Who Should Make Your Business Tablet? Alcatel-Lucent Sparks War of Words with Avaya and Cisco

by Matt Klassen on April 8, 2011

There’s an old adage that goes something like this, “It’s much easier to criticize than to create,” the truth of which has probably been felt by many innovators over the course of human history, the latest being Avaya and Cisco.

At Alcatel-Lucent’s (AL) Dynamic Tour 2011 event held in Barcelona two days ago, company executives fired a salvo of harsh criticism towards both Avaya and Cisco, calling the companies’ respective Flare experience and Cius tablet “stupid,” and a “big mistake.”  The argument from AL executives was simple, communication vendors like Avaya and Cisco have no business competing against dedicated tablet manufacturers, as the former will have no chance at competing with the latter, ultimately producing a substandard product.

Yesterday Avaya fired back, stating that not only did AL misunderstand the purpose and versatility of its Flare project, but that companies like Avaya, who bravely transcend arbitrary market barriers, are the true innovators in the marketplace, pushing technology forward. In fact, without companies transcending the bounds of their own comfortable niches, just think of the products we would be without.

To be fair to Alcatel-Lucent, the company clearly recognizes the potential of tablet devices in the business communications market, but has made it clear that such tablet device development should be left to more skilled hands, to those who are already developing tablets.

That being said, I simply cannot conceive of AL’s reasons for lambasting both Avaya and Cisco for their efforts unless either AL is desperately trying to cover up the fact that it has no plans in the works to integrate tablets or a communications software suite into its own unified communications offerings or that AL executives are so short-sighted that they have failed to recognize that often times the greatest innovations come from non-traditional sources.

Why should the likes of Avaya and Cisco have to depend on Android or iPad manufacturers to develop a communications suite, when it’s Avaya and Cisco who have the knowledge regarding how best to integrate a tablet into their existing communication solutions? It just doesn’t make sense.

Beyond that, I do find it humorous that Alcatel-Lucent executives, like many of the rest of us to be fair, clearly misunderstands Avaya’s Flare experience. Instead of referring to one single tablet device, Avaya’s Flare refers to an entire software suite that businesses can run on tablets. While the suite is currently only available on Avaya’s tablet, the company announced that it will be making Flare available on tablets that run Apple’s iOS, Windows, Android, and RIM’s QNX operating systems later this year.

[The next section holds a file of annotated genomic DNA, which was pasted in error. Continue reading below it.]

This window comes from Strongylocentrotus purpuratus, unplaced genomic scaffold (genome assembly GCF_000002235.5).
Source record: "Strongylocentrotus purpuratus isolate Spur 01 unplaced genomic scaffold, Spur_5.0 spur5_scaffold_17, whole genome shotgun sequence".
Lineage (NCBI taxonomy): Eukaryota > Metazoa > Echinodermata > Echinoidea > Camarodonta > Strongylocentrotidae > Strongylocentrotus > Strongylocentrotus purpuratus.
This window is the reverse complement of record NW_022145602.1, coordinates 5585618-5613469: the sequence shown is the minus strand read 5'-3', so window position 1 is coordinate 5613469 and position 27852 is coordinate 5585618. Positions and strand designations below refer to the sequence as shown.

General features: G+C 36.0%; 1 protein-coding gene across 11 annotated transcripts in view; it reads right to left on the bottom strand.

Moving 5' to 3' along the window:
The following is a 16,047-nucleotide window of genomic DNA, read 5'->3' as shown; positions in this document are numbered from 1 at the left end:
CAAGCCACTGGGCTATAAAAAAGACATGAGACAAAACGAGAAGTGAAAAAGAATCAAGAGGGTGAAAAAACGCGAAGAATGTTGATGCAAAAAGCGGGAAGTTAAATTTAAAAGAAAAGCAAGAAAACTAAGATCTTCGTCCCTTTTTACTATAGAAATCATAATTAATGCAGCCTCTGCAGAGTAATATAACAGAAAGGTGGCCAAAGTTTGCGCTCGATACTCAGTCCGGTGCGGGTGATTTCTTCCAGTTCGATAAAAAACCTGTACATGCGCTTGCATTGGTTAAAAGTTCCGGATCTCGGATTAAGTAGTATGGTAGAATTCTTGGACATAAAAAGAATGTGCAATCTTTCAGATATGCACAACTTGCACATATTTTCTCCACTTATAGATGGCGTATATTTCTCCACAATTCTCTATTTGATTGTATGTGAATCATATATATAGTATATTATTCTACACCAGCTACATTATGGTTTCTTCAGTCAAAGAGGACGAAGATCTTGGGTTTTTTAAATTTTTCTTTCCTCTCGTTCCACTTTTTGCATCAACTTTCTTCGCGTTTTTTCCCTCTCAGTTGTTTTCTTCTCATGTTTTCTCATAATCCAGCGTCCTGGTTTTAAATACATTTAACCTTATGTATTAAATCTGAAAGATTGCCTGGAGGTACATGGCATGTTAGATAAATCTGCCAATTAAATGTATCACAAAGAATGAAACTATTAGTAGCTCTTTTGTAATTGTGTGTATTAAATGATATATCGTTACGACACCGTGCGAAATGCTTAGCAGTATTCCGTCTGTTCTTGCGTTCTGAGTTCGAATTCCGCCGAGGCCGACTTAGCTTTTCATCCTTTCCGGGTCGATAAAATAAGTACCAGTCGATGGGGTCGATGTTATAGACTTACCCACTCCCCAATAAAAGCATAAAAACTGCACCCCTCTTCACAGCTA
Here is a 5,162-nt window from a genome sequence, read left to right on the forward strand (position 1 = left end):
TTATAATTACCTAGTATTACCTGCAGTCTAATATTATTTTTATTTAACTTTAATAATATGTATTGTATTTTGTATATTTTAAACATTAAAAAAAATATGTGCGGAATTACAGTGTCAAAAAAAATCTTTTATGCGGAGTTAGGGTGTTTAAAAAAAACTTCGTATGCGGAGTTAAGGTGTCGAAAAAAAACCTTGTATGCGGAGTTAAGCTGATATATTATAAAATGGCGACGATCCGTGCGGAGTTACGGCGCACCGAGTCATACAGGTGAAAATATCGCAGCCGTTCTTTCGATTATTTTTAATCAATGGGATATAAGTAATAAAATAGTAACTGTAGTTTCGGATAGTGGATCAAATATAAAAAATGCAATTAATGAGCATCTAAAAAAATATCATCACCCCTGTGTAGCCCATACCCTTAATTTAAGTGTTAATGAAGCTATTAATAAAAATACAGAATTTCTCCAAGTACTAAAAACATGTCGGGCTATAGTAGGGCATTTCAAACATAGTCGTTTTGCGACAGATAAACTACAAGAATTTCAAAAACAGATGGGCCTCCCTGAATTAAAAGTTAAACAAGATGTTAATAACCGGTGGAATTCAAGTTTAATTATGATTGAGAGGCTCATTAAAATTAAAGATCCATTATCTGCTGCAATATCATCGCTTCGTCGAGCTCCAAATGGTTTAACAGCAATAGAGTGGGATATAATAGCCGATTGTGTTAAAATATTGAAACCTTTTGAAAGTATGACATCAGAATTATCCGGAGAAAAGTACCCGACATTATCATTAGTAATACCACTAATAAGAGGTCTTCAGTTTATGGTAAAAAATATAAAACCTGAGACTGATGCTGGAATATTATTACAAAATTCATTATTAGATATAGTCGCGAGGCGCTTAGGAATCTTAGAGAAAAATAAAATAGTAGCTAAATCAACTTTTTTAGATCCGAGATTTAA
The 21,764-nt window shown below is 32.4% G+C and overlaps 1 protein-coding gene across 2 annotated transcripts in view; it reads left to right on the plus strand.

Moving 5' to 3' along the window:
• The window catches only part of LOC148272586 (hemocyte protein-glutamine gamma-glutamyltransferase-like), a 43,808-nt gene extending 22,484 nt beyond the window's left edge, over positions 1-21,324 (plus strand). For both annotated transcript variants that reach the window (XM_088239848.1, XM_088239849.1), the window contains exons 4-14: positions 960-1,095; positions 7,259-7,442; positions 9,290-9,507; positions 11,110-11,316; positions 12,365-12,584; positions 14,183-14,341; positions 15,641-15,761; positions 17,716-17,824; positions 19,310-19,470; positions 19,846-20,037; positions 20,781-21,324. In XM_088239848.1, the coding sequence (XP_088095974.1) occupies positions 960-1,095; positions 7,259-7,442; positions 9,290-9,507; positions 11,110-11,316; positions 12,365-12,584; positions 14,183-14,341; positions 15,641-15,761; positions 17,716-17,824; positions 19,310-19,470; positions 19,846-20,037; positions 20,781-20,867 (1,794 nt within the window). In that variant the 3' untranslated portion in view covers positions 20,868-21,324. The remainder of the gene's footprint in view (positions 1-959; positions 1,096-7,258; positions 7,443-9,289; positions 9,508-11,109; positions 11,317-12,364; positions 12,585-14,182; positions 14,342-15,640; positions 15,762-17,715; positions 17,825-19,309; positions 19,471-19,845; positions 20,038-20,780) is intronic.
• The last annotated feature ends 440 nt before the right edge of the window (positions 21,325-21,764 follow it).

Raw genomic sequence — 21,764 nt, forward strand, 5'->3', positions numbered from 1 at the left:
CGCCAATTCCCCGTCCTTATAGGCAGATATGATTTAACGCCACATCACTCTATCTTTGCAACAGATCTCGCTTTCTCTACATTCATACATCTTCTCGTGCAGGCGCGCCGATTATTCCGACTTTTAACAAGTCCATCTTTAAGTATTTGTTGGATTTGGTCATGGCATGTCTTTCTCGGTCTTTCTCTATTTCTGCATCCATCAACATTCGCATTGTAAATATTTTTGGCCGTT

While I question the purpose behind the verbal jousting with Avaya and Cisco, more to the point I have to question AL’s logic. Just look at today’s “traditional” tablet manufacturers and you’ll see a host of companies who, by AL’s reasoning, have no business being in the mobile market.

In Google we have a search engine company, one that notably failed several times in the mobile market before Android took off, and in Apple we have a computer company that decided to make inroads into the mobile market over a decade ago. Without either of these companies looking to push the boundaries of their expertise, the mobile market would be nothing like it is today.

In my mind, we should be applauding the likes of Avaya and Cisco for their attempts at bringing their communication expertise to the tablet market, especially when the market has yet to produce anything worthy of being labelled a business tablet. Simply put, its innovation like this that truly pushes the market forward. Now please tell us Alcatel-Lucent, how have you pushed the market forward lately?

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Written by: Matt Klassen. www.digitcom.ca. Follow TheTelecomBlog.com by: RSS, Twitter, Facebook, or YouTube.

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{ 1 comment }

Dave Watts June 23, 2011 at 2:11 pm

IMO, the Cius is the only obvious choice as a tablet for business. From enterprise management to security, no matter what 3rd party apps and add-ons are spewed forth as afterthoughts to attempt to line up the iPad (Playbook, Touch, etc) with enterprise, the Cius is the clear answer.

David Watts
NYC Area IT Mgmt
http://DoingMoreWithLess.info for free Cius

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